October 2, 2023

Ready for Rio

Beaming in a photo in front of Big Ben, Dalton Herendeen couldn’t have known he’d leave London, and the 2012 Paralympic Games, without gold, silver, or bronze. Or that he would have a second shot next week in Rio de Janeiro, Brazil.

“I will have a chance to medal,” said Herendeen, UMW’s assistant swim coach. “That’s the thing that drives me the most now.”

Born with a blood clot that caused the loss of his lower left leg, Herendeen plunged into sports anyway, finding his niche in the pool. A record-breaking opponent to able-bodied swimmers, he would question his fit in the Paralympics. But in the long line of coaches he’d learn from, one would push him to try. Another would make sure he got there again.

“A medal would be amazing,” said Eagles head swim coach Abby Brethauer, who hired Herendeen and spent the past year training him for Rio. “I just want him to be happy with the way this journey ends.”

Dalton Herendeen


But first, the beginning.

Growing up in the Midwest, Herendeen tackled a series of clunky prosthetics but played the same sports as his siblings – basketball, football, and soccer. In the water, he excelled. Despite his disability, he’d made the state finals in high school and earned a scholarship to the University of Indiana. So when his coach suggested he look into the Paralympics, Herendeen balked. Competing against handicapped swimmers seemed like a step backward.

But he came around.

“I thought I was going to destroy these kids,” said Herendeen, who was disarmed by the wheelchairs and prosthetics that scattered the deck at that first 2008 meet. “But they were phenomenal. I got my butt kicked.”

He licked his wounds and set his sights on 2012. For the next four years, he would eat, sleep, and breathe swimming, and it paid off. But despite his sturdy performance in London, there would be no medals to bring home.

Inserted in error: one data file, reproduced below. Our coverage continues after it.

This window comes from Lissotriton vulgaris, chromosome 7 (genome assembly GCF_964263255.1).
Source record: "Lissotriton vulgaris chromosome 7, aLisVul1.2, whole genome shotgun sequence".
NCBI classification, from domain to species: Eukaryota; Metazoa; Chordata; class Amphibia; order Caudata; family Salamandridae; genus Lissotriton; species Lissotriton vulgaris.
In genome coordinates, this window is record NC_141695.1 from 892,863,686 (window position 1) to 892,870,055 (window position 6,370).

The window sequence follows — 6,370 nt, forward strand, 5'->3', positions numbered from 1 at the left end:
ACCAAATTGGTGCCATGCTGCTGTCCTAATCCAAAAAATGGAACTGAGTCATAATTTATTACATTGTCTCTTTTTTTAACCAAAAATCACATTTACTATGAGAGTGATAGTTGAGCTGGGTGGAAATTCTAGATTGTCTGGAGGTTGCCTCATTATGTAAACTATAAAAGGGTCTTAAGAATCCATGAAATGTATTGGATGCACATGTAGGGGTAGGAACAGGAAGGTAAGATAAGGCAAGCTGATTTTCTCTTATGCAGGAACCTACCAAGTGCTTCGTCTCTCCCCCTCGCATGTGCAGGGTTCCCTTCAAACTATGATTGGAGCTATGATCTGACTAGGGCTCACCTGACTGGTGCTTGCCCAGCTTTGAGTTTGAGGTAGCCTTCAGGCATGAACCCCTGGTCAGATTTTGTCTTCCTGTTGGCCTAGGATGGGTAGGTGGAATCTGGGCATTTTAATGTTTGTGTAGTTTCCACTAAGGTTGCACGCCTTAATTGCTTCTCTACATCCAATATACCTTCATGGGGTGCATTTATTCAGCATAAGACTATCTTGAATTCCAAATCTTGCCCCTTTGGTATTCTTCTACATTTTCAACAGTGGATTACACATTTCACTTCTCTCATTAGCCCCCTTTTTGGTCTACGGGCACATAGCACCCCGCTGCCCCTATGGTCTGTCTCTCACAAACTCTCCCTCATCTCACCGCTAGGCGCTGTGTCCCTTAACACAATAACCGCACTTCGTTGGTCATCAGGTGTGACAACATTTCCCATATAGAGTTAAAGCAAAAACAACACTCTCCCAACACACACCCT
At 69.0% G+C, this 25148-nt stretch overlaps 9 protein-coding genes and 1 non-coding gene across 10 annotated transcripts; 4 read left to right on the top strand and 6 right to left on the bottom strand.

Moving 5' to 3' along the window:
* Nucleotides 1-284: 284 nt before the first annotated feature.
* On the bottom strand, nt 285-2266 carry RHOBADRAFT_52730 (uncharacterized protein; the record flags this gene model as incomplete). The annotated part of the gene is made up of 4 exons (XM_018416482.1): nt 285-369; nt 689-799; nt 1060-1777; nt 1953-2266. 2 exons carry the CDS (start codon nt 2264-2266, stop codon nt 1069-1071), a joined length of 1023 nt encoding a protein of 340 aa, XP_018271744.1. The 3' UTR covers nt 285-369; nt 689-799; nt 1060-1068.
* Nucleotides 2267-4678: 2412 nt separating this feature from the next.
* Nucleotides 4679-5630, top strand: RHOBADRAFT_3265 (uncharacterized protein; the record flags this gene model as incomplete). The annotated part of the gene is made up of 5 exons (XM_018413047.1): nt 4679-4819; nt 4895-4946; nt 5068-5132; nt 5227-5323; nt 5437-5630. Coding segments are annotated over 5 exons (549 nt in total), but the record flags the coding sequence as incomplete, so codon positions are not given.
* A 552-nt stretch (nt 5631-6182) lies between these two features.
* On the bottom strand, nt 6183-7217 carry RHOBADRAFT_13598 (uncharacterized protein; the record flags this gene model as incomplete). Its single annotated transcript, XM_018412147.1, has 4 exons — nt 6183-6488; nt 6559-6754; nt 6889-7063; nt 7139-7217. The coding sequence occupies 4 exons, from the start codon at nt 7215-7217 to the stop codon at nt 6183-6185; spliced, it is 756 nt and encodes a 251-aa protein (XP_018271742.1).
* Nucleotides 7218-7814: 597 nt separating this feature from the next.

Distraught, Herendeen no longer wanted to look at a pool much less swim in one. That’s when he got a call from the folks at Bates College Swim Camp, which UMW’s Brethauer co-founded. They had seen a feature on him in the NCAA magazine Champion and asked him to join their coaching team.

Working with kids turned things around, pumped Herendeen up, and pulled him back to the pool. Back at U-Indy, he broke lots of records and became captain of the school’s Division II team. When he graduated, Brethauer asked him to coach at Mary Washington and promised to train him for Rio.

Then, at last year’s world championships in Scotland, something went wrong. Herendeen blew out his right knee, the good one, and had to have surgery. With Brethauer’s encouragement, he pressed through the pain of recovery and continued to train.

The two would spend hours each day in the Goolrick Hall pool or in the long-course lanes at the Jeff Rouse Family Swim and Sport Center, where Herendeen coaches the Fredericksburg Stingrays. Together, they’d focus on the technique and strategy he would need in Brazil, where he’s slated to compete in the 400-meter freestyle, 200-meter individual medley, 100-meter butterfly, 100-meter breaststroke and 400-meter medley relay.

Four years ago, at the Paralympic Games in London, Herendeen said, he was star struck. Just getting there was enough, and he soaked it all in. This time around he wants more.

“I’ve accomplished everything I want to in my career; the only thing I have not done is to medal,” he said. “Whether I do or I don’t, what I want to be able to do … is say, ‘Dalton, you gave it everything you had.’ “

The 2016 Paralympic Games run Sept. 7 to 18. Find the schedule online at  https://www.rio2016.com/en/paralympics/schedule-and-results.